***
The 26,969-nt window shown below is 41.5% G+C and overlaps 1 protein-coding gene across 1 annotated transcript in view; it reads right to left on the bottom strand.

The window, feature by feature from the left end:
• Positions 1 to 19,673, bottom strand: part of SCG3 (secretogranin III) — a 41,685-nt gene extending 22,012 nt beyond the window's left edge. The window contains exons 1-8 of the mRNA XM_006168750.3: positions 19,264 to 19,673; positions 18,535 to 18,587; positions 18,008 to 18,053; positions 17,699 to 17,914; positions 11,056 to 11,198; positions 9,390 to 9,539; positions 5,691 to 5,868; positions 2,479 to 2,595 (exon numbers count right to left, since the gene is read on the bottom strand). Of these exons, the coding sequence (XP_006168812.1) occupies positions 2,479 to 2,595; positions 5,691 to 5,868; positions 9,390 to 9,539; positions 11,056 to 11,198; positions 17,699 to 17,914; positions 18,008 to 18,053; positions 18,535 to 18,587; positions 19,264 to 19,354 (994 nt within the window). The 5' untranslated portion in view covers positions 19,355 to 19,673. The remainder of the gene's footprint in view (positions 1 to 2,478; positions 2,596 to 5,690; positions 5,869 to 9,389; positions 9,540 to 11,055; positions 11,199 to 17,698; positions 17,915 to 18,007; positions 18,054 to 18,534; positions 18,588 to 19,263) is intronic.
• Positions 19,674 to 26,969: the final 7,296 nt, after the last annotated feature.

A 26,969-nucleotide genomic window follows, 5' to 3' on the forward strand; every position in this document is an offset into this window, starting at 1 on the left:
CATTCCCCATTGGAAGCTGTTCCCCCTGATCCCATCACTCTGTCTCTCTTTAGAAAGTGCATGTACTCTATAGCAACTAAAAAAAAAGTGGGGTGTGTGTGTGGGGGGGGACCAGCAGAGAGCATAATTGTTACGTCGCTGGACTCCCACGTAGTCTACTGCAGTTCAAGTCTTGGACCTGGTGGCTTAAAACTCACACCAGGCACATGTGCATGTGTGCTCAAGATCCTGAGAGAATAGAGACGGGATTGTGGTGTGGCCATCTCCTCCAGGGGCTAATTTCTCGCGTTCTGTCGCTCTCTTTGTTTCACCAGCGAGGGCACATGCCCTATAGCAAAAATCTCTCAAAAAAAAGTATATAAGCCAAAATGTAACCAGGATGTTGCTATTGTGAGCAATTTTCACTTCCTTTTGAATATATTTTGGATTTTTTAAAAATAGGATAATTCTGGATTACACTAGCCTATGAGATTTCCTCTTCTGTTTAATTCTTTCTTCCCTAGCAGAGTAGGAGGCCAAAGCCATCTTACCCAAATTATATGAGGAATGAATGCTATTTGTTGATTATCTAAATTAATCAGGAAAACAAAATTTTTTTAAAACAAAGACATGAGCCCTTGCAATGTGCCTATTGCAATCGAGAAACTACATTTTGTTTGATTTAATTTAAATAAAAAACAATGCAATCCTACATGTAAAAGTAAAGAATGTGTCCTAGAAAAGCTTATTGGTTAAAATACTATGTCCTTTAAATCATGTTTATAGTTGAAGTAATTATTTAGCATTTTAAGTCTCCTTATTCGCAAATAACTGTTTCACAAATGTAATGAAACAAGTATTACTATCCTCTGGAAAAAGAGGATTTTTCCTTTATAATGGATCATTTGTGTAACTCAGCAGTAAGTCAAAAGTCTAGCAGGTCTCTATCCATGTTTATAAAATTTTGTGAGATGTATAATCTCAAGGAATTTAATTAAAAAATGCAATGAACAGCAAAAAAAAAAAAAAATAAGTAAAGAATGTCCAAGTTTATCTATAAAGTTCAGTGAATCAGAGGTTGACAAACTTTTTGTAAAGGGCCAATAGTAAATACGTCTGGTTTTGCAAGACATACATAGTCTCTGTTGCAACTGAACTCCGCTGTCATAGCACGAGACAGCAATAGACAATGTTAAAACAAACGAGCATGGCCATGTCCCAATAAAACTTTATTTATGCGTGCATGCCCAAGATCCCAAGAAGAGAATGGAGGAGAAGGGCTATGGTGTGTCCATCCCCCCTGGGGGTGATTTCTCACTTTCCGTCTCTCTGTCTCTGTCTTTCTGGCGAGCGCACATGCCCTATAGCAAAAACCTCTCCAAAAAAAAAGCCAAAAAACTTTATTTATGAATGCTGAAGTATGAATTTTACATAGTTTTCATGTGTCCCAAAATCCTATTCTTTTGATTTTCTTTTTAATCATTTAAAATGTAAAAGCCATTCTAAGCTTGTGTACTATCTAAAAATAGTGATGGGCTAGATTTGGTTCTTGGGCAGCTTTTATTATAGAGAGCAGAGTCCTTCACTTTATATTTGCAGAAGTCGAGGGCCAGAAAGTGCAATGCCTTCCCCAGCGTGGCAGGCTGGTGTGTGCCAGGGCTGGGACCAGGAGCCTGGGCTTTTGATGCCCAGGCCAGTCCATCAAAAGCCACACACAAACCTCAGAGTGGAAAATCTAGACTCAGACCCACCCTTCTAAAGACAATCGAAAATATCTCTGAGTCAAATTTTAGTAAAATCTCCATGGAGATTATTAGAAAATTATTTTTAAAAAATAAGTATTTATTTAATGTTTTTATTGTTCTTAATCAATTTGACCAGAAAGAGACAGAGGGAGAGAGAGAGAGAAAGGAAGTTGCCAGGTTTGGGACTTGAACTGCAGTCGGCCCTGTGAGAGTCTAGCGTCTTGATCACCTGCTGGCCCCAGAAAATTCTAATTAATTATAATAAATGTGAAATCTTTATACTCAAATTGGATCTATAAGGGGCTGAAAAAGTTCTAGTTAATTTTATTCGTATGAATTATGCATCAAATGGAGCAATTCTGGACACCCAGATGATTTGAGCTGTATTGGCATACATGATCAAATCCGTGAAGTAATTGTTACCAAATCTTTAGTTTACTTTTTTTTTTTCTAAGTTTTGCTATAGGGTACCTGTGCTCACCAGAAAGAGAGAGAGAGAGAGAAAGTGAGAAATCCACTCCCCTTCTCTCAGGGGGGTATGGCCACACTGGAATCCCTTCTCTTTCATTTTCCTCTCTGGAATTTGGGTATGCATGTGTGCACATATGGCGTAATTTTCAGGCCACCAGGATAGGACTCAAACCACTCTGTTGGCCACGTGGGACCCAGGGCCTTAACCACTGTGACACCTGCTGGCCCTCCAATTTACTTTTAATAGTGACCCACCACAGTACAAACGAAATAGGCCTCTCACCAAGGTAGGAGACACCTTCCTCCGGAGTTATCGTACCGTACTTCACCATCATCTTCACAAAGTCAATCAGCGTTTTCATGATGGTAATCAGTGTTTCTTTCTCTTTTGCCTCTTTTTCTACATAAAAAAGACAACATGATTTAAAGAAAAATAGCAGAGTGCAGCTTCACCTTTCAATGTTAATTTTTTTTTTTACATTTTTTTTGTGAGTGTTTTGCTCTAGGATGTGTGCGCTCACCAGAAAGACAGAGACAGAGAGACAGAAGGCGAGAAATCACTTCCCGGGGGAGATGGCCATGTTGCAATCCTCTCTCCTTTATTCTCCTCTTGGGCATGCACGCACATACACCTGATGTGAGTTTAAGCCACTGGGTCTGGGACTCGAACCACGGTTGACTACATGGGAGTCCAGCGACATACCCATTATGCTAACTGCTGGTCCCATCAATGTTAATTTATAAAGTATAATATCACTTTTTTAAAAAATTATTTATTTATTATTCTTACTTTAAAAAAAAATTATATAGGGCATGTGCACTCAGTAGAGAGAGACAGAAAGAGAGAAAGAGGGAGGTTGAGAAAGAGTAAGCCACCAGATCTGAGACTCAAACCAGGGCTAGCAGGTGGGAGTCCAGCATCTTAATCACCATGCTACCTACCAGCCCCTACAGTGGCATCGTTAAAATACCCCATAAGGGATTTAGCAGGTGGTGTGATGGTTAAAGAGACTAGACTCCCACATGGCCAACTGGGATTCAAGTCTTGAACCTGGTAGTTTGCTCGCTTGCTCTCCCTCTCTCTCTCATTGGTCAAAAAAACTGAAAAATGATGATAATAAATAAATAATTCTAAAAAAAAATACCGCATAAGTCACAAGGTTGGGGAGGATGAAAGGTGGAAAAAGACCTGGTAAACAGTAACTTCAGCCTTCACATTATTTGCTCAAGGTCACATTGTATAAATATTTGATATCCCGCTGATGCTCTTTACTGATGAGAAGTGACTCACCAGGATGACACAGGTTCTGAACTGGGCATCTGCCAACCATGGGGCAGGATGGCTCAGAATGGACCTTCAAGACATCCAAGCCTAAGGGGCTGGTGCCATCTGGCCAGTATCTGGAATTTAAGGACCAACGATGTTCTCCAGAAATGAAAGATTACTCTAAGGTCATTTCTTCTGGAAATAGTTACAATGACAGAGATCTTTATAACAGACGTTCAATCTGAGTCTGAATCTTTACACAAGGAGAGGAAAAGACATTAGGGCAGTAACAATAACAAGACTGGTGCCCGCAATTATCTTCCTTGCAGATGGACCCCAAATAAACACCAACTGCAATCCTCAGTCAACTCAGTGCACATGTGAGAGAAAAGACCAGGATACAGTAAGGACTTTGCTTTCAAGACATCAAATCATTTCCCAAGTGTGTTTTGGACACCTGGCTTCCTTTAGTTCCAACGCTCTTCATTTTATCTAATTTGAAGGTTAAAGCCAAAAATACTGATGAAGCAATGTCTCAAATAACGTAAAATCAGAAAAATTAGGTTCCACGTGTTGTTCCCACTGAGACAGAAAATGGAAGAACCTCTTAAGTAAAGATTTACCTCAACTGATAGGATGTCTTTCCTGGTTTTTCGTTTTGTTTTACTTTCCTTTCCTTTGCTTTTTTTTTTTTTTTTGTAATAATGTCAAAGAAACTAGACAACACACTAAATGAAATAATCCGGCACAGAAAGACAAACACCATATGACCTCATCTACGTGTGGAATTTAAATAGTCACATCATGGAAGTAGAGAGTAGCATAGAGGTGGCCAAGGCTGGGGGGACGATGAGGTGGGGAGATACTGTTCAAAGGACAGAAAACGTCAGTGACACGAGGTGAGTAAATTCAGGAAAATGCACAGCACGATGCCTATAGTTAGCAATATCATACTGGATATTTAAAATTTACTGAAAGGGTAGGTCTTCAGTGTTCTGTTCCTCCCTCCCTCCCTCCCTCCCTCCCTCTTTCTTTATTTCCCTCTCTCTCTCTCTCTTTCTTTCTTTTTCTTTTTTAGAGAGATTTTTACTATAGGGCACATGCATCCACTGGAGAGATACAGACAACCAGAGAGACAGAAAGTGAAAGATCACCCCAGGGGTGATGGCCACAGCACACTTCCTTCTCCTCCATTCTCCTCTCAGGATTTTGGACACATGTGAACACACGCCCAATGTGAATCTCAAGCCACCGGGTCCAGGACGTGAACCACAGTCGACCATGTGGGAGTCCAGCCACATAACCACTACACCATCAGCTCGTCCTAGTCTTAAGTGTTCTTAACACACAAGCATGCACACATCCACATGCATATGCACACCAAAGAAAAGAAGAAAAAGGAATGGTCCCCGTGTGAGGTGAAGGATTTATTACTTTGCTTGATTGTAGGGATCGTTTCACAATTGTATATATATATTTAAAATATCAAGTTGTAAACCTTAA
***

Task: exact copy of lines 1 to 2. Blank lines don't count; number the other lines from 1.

The 26,969-nt window shown below is 41.5% G+C and overlaps 1 protein-coding gene across 1 annotated transcript in view; it reads right to left on the bottom strand.

The window, feature by feature from the left end: